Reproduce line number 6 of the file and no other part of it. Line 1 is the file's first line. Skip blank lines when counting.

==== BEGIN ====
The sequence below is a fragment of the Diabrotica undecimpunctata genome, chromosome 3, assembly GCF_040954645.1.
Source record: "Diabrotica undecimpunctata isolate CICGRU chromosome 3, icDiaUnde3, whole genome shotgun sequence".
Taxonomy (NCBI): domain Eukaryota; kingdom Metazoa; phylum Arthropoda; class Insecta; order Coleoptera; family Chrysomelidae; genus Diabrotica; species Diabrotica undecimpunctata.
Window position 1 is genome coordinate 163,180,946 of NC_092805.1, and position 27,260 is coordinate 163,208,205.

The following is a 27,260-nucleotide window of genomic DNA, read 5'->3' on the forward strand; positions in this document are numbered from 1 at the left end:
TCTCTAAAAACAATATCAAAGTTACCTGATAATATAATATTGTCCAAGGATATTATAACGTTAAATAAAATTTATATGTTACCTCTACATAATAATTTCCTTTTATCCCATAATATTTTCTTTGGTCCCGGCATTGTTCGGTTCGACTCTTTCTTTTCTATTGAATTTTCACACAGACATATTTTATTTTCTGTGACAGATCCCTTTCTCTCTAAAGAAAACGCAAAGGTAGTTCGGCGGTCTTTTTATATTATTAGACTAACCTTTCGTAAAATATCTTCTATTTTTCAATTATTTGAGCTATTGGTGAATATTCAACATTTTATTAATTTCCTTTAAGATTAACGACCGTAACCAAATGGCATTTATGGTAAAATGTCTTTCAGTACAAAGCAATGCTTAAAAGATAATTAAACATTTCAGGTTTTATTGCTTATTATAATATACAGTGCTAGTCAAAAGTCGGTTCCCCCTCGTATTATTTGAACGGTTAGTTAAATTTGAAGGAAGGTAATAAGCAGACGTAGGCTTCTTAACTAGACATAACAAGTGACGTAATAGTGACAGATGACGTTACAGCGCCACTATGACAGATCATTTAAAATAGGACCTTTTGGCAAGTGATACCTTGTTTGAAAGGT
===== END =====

TCTCTAAAAACAATATCAAAGTTACCTGATAATATAATATTGTCCAAGGATATTATAACGTTAAATAAAATTTATATGTTACCTCTACATAATAATTTCCTTTTATCCCATAATATTTTCTTTGGTCCCGGCATTGTTCGGTTCGACTCTTTCTTTTCTATTGAATTTTCACACAGACATATTTTATTTTCTGTGACAGATCCCTTTCTCTCTAAAGAAAACGCAAAGGTAGTTCGGCGGTCTTTTTATATTATTAGACTAACCTTTCGTAAAATATCTTCTATTTTTCAATTATTTGAGCTATTGGTGAATATTCAACATTTTATTAATTTCCTTTAAGATTAACGACCGTAACCAAATGGCATTTATGGTAAAATGTCTTTCAGTACAAAGCAATGCTTAAAAGATAATTAAACATTTCAGGTTTTATTGCTTATTATAATATACAGTGCTAGTCAAAAGTCGGTTCCCCCTCGTATTATTTGAACGGTTAGTTAAATTTGAAGGAAGGTAATAAGCAGACGTAGGCTTCTTAACTAGACATAACAAGTGACGTAATAGTGACAGATGACGTTACAGCGCCACTATGACAGATCATTTAAAATAGGACCTTTTGGCAAGTGATACCTTGTTTGAAAGGT